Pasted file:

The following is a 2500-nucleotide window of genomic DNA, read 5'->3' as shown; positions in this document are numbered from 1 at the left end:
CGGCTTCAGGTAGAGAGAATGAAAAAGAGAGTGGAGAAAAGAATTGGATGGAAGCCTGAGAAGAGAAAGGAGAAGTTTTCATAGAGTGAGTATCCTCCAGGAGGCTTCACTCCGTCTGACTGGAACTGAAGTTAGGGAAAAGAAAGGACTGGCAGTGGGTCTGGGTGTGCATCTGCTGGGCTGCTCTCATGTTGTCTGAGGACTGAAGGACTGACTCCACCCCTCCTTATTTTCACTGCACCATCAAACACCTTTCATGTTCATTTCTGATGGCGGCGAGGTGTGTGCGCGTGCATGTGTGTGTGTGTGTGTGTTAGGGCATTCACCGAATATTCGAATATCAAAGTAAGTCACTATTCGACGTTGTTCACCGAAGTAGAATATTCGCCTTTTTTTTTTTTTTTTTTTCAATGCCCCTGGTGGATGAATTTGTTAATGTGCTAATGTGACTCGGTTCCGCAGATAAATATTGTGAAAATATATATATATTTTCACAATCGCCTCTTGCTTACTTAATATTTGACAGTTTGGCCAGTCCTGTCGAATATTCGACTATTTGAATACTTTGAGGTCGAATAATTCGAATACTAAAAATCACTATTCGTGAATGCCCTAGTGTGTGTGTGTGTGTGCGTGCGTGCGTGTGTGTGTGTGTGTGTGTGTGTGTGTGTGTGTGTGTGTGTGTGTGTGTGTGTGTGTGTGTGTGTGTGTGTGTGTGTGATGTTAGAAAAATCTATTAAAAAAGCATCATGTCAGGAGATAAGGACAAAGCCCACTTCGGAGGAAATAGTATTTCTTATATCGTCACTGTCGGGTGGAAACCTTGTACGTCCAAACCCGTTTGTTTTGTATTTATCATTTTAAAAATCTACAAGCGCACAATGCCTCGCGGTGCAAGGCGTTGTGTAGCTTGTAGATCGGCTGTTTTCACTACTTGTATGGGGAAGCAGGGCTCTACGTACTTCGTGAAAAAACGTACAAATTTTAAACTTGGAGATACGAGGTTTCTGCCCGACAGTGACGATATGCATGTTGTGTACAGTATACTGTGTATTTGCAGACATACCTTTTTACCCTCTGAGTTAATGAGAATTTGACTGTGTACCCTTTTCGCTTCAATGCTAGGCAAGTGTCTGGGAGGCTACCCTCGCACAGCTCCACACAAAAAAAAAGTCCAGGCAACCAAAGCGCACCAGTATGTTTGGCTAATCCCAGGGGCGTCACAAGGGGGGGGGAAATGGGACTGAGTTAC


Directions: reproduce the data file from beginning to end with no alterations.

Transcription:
The following is a 2500-nucleotide window of genomic DNA, read 5'->3' as shown; positions in this document are numbered from 1 at the left end:
CGGCTTCAGGTAGAGAGAATGAAAAAGAGAGTGGAGAAAAGAATTGGATGGAAGCCTGAGAAGAGAAAGGAGAAGTTTTCATAGAGTGAGTATCCTCCAGGAGGCTTCACTCCGTCTGACTGGAACTGAAGTTAGGGAAAAGAAAGGACTGGCAGTGGGTCTGGGTGTGCATCTGCTGGGCTGCTCTCATGTTGTCTGAGGACTGAAGGACTGACTCCACCCCTCCTTATTTTCACTGCACCATCAAACACCTTTCATGTTCATTTCTGATGGCGGCGAGGTGTGTGCGCGTGCATGTGTGTGTGTGTGTGTGTTAGGGCATTCACCGAATATTCGAATATCAAAGTAAGTCACTATTCGACGTTGTTCACCGAAGTAGAATATTCGCCTTTTTTTTTTTTTTTTTTTCAATGCCCCTGGTGGATGAATTTGTTAATGTGCTAATGTGACTCGGTTCCGCAGATAAATATTGTGAAAATATATATATATTTTCACAATCGCCTCTTGCTTACTTAATATTTGACAGTTTGGCCAGTCCTGTCGAATATTCGACTATTTGAATACTTTGAGGTCGAATAATTCGAATACTAAAAATCACTATTCGTGAATGCCCTAGTGTGTGTGTGTGTGTGCGTGCGTGCGTGTGTGTGTGTGTGTGTGTGTGTGTGTGTGTGTGTGTGTGTGTGTGTGTGTGTGTGTGTGTGTGTGTGTGTGTGTGTGATGTTAGAAAAATCTATTAAAAAAGCATCATGTCAGGAGATAAGGACAAAGCCCACTTCGGAGGAAATAGTATTTCTTATATCGTCACTGTCGGGTGGAAACCTTGTACGTCCAAACCCGTTTGTTTTGTATTTATCATTTTAAAAATCTACAAGCGCACAATGCCTCGCGGTGCAAGGCGTTGTGTAGCTTGTAGATCGGCTGTTTTCACTACTTGTATGGGGAAGCAGGGCTCTACGTACTTCGTGAAAAAACGTACAAATTTTAAACTTGGAGATACGAGGTTTCTGCCCGACAGTGACGATATGCATGTTGTGTACAGTATACTGTGTATTTGCAGACATACCTTTTTACCCTCTGAGTTAATGAGAATTTGACTGTGTACCCTTTTCGCTTCAATGCTAGGCAAGTGTCTGGGAGGCTACCCTCGCACAGCTCCACACAAAAAAAAAGTCCAGGCAACCAAAGCGCACCAGTATGTTTGGCTAATCCCAGGGGCGTCACAAGGGGGGGGGAAATGGGACTGAGTTAC